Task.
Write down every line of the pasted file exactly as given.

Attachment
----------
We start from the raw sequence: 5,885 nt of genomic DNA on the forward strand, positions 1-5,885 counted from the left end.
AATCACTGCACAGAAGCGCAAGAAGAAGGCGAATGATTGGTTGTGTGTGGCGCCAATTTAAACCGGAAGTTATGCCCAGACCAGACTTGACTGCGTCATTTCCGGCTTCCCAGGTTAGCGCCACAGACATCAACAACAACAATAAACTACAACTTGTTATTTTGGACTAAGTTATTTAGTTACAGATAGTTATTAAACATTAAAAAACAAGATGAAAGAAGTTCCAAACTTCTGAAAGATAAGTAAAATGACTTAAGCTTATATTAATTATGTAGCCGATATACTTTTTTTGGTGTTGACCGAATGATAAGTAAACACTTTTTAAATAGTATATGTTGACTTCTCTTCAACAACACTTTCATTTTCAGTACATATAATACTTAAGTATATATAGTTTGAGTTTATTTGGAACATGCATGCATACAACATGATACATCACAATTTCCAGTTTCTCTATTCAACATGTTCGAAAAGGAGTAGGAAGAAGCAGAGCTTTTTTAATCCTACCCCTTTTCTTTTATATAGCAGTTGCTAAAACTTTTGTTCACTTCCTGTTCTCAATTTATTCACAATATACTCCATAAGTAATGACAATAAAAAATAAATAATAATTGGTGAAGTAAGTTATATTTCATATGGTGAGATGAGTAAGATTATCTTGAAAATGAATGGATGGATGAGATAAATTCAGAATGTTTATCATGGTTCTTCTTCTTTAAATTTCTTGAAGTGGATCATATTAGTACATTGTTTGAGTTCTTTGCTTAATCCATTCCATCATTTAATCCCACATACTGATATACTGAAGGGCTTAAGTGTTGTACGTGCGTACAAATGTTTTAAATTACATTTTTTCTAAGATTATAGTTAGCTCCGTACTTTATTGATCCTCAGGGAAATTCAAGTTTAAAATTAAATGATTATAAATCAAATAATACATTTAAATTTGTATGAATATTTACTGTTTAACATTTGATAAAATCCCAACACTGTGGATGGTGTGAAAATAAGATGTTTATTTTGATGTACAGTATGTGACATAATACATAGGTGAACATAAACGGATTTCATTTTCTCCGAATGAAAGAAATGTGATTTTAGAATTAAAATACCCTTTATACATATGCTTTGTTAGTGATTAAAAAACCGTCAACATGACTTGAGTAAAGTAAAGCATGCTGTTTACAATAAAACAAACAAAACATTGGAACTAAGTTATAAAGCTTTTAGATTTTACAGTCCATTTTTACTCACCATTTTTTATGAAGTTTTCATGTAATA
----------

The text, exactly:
We start from the raw sequence: 5,885 nt of genomic DNA on the forward strand, positions 1-5,885 counted from the left end.
AATCACTGCACAGAAGCGCAAGAAGAAGGCGAATGATTGGTTGTGTGTGGCGCCAATTTAAACCGGAAGTTATGCCCAGACCAGACTTGACTGCGTCATTTCCGGCTTCCCAGGTTAGCGCCACAGACATCAACAACAACAATAAACTACAACTTGTTATTTTGGACTAAGTTATTTAGTTACAGATAGTTATTAAACATTAAAAAACAAGATGAAAGAAGTTCCAAACTTCTGAAAGATAAGTAAAATGACTTAAGCTTATATTAATTATGTAGCCGATATACTTTTTTTGGTGTTGACCGAATGATAAGTAAACACTTTTTAAATAGTATATGTTGACTTCTCTTCAACAACACTTTCATTTTCAGTACATATAATACTTAAGTATATATAGTTTGAGTTTATTTGGAACATGCATGCATACAACATGATACATCACAATTTCCAGTTTCTCTATTCAACATGTTCGAAAAGGAGTAGGAAGAAGCAGAGCTTTTTTAATCCTACCCCTTTTCTTTTATATAGCAGTTGCTAAAACTTTTGTTCACTTCCTGTTCTCAATTTATTCACAATATACTCCATAAGTAATGACAATAAAAAATAAATAATAATTGGTGAAGTAAGTTATATTTCATATGGTGAGATGAGTAAGATTATCTTGAAAATGAATGGATGGATGAGATAAATTCAGAATGTTTATCATGGTTCTTCTTCTTTAAATTTCTTGAAGTGGATCATATTAGTACATTGTTTGAGTTCTTTGCTTAATCCATTCCATCATTTAATCCCACATACTGATATACTGAAGGGCTTAAGTGTTGTACGTGCGTACAAATGTTTTAAATTACATTTTTTCTAAGATTATAGTTAGCTCCGTACTTTATTGATCCTCAGGGAAATTCAAGTTTAAAATTAAATGATTATAAATCAAATAATACATTTAAATTTGTATGAATATTTACTGTTTAACATTTGATAAAATCCCAACACTGTGGATGGTGTGAAAATAAGATGTTTATTTTGATGTACAGTATGTGACATAATACATAGGTGAACATAAACGGATTTCATTTTCTCCGAATGAAAGAAATGTGATTTTAGAATTAAAATACCCTTTATACATATGCTTTGTTAGTGATTAAAAAACCGTCAACATGACTTGAGTAAAGTAAAGCATGCTGTTTACAATAAAACAAACAAAACATTGGAACTAAGTTATAAAGCTTTTAGATTTTACAGTCCATTTTTACTCACCATTTTTTATGAAGTTTTCATGTAATA